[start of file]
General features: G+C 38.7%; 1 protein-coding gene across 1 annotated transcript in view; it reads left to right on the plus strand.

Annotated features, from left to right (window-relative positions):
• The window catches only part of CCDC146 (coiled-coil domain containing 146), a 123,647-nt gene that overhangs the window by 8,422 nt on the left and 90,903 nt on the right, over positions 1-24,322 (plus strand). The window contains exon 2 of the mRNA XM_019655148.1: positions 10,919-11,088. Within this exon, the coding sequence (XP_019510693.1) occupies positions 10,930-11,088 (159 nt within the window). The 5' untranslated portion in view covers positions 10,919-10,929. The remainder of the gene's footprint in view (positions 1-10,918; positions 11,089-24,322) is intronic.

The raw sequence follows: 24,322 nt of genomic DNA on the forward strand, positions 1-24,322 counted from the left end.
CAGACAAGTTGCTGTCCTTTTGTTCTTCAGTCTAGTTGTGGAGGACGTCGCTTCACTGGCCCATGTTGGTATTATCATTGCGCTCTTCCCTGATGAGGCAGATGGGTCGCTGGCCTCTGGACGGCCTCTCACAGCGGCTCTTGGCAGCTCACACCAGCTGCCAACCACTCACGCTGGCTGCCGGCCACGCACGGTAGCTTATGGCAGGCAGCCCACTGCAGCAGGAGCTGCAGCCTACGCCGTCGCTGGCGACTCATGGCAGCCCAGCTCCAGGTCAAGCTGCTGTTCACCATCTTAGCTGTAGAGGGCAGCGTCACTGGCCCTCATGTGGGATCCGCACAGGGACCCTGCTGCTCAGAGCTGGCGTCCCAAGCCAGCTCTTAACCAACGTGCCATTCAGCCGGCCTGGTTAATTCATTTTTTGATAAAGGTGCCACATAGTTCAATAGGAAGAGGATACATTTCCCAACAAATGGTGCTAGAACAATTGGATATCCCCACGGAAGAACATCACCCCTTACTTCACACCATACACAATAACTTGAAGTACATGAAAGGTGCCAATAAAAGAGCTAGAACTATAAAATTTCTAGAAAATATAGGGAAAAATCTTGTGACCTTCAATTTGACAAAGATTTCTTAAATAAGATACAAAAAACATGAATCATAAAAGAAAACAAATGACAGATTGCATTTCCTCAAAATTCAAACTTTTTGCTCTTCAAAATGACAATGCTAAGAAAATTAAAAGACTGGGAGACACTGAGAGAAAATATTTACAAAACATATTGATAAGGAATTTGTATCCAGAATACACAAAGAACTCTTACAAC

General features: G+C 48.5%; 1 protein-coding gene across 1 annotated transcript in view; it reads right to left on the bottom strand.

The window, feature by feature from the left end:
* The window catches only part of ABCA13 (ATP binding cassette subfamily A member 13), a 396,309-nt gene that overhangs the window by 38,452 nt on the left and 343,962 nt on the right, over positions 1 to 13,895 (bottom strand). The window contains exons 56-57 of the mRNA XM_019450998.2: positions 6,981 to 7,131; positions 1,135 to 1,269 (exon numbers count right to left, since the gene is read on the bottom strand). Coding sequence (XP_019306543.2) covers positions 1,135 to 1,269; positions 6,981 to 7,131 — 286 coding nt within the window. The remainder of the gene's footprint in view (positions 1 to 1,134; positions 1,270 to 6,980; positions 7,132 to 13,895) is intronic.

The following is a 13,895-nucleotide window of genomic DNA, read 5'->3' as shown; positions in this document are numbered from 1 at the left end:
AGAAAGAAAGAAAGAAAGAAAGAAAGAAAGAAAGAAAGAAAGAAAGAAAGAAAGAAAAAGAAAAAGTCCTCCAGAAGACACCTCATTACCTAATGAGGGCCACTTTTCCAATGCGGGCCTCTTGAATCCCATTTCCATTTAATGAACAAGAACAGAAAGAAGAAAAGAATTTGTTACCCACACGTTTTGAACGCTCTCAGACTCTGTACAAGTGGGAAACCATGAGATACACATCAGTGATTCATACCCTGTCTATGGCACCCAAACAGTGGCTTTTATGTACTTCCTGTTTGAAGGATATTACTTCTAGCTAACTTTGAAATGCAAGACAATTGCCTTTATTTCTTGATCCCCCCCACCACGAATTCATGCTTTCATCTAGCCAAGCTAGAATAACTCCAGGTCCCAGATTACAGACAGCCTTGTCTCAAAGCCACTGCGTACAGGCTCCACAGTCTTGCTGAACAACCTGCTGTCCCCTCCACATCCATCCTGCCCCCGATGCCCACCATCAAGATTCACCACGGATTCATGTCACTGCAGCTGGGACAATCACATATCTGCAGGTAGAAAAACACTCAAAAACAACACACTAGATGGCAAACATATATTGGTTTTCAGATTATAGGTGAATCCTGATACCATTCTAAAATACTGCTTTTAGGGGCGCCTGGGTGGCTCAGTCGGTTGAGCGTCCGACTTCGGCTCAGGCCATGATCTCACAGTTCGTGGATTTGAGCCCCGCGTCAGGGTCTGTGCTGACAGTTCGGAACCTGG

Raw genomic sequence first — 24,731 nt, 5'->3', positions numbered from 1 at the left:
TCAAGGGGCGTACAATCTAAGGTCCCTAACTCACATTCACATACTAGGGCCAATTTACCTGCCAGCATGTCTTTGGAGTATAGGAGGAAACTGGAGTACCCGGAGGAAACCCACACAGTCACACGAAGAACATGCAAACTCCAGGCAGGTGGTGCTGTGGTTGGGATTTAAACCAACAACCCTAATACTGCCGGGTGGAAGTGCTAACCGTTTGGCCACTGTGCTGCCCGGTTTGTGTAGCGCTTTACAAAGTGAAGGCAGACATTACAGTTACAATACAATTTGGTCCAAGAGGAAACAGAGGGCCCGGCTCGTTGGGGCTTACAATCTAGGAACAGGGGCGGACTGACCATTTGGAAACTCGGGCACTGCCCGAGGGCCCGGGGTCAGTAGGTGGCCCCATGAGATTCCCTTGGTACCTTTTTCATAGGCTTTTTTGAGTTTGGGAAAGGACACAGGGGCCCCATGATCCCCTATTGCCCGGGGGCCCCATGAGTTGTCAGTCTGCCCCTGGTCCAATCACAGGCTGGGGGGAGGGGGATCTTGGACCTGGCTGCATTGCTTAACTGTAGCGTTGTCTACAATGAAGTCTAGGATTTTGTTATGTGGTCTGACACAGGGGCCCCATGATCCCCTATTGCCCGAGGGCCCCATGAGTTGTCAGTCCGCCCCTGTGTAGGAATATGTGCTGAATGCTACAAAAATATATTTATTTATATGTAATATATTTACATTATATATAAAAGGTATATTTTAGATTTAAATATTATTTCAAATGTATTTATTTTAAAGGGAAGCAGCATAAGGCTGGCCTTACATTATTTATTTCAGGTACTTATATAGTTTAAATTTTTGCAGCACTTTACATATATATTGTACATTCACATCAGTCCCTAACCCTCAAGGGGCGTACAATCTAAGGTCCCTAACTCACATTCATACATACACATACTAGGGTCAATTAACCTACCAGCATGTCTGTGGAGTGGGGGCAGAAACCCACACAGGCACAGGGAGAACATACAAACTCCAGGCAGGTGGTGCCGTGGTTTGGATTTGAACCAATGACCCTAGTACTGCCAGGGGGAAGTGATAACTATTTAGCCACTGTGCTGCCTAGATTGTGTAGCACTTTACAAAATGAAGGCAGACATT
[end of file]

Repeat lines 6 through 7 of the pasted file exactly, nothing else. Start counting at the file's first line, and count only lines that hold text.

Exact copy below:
General features: G+C 48.5%; 1 protein-coding gene across 1 annotated transcript in view; it reads right to left on the bottom strand.

The window, feature by feature from the left end: